The development and use of new pesticides and herbicides have created public health hazards. Studies indicate that already many constituents of the American diet may be contaminated with materials of unknown toxicity used to destroy insect pests or weeds.
The insecticides include those materials which have been long in use such as lead arsenate, nicotine and fluorine compounds, and new materials, about which little is known, such as the organic phosphates, chlordan and many others, and DDT, which is probably intermediate between the other two.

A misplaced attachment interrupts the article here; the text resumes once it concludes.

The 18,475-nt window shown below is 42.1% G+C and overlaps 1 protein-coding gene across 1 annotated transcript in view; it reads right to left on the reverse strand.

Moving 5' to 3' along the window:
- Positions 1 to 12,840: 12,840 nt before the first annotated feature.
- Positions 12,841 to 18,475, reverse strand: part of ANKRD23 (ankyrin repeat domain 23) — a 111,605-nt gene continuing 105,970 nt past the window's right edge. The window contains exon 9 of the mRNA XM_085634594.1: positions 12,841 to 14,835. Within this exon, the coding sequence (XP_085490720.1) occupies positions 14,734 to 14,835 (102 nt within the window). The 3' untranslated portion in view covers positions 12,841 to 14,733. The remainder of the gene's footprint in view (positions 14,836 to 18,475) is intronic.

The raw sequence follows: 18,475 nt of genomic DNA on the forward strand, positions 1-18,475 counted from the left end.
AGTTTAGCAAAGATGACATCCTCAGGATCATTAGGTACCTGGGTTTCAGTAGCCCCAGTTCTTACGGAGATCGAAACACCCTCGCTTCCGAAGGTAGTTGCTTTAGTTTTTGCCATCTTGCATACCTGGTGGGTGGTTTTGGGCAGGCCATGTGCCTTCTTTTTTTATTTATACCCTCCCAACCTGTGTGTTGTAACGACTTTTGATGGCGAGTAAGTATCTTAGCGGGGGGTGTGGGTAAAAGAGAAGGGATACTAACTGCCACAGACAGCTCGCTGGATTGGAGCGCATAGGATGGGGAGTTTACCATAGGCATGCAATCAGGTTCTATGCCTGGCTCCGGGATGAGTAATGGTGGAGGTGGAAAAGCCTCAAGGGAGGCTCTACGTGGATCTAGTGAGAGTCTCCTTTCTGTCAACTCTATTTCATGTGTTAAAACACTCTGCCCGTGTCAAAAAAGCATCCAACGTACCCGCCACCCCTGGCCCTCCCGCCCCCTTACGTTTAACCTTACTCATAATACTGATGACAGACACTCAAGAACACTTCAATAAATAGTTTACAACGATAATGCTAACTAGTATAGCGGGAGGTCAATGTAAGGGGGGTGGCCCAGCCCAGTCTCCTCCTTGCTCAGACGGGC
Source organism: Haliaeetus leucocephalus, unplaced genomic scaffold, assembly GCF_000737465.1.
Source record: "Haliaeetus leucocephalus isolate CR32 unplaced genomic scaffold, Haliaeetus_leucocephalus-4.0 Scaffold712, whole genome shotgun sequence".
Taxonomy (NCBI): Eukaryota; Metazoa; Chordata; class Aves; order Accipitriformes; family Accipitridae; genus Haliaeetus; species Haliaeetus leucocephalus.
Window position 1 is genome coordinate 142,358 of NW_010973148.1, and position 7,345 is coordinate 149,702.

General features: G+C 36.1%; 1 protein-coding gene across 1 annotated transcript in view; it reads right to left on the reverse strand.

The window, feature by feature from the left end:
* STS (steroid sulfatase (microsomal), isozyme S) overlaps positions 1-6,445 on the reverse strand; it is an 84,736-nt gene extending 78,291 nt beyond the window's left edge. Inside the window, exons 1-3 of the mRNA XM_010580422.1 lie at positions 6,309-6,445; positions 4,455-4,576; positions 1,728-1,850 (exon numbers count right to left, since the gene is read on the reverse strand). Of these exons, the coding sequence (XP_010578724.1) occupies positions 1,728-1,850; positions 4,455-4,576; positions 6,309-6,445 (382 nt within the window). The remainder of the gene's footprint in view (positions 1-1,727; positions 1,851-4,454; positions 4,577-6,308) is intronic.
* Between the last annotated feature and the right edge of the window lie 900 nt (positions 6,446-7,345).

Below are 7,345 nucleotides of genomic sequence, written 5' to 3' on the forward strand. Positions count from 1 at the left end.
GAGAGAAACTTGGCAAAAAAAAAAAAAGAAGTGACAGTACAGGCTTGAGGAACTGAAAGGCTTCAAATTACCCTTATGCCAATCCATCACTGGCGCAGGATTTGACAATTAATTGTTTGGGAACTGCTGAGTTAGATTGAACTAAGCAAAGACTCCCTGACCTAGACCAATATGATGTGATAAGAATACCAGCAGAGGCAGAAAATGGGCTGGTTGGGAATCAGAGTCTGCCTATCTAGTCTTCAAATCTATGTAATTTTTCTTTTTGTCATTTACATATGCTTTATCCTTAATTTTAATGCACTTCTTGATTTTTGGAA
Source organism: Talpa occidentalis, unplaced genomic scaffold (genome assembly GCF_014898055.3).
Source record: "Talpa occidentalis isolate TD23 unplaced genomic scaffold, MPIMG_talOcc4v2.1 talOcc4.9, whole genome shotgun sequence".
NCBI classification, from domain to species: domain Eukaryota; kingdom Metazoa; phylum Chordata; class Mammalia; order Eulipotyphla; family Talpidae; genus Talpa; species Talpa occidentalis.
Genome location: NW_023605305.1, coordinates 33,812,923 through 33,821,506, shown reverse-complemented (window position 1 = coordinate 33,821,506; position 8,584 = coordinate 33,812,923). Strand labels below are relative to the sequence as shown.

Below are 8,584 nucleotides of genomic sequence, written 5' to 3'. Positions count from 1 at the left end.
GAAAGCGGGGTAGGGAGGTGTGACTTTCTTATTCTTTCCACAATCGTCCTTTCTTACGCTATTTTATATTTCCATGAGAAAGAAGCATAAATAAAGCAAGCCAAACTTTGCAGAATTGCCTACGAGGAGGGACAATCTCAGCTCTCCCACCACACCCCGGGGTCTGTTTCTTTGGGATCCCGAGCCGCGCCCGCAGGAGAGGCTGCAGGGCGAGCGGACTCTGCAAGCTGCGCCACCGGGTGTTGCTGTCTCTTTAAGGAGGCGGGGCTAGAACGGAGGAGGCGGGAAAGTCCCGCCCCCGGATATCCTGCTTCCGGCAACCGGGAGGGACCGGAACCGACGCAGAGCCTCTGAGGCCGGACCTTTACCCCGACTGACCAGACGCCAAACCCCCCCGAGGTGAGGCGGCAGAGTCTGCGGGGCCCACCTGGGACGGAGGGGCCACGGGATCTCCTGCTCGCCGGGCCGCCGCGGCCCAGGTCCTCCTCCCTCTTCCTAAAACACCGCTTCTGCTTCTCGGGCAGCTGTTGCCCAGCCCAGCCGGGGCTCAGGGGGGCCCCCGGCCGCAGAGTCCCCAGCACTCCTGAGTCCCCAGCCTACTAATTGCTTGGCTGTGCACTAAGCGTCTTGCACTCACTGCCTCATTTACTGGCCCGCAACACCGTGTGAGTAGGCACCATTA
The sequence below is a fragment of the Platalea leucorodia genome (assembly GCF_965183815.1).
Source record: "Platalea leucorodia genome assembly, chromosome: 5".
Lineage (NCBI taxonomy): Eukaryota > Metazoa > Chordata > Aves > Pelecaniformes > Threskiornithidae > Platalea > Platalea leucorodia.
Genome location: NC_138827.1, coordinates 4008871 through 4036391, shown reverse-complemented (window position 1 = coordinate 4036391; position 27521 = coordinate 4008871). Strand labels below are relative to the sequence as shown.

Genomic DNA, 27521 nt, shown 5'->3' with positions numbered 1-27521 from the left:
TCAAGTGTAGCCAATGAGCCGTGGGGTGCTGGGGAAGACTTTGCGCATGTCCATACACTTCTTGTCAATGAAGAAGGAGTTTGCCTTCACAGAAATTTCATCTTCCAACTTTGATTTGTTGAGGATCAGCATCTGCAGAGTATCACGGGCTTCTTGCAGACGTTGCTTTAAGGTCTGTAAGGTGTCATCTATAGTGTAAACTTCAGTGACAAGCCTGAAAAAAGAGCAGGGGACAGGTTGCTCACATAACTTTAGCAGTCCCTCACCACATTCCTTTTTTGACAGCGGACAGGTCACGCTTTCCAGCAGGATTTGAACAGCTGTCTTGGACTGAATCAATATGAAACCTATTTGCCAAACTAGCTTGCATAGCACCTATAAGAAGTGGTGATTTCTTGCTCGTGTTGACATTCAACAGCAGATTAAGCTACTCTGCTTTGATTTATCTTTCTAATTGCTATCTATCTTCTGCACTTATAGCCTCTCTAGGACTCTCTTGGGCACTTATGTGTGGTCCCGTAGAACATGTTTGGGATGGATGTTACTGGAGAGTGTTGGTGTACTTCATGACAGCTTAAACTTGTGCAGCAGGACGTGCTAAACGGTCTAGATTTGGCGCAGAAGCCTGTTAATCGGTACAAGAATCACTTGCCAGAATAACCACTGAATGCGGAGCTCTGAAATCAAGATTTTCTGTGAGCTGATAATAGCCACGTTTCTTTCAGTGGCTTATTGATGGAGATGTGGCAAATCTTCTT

The brands of new insecticides, fungicides and herbicides (weed killers), now on the market or contemplated, number several thousand. The rapidity with which this industry has added new basic materials since the introduction of DDT is phenomenal.
The Council on Pharmacy and Chemistry and the Council on Foods and Nutrition are deeply concerned over this situation because so little is known about either the acute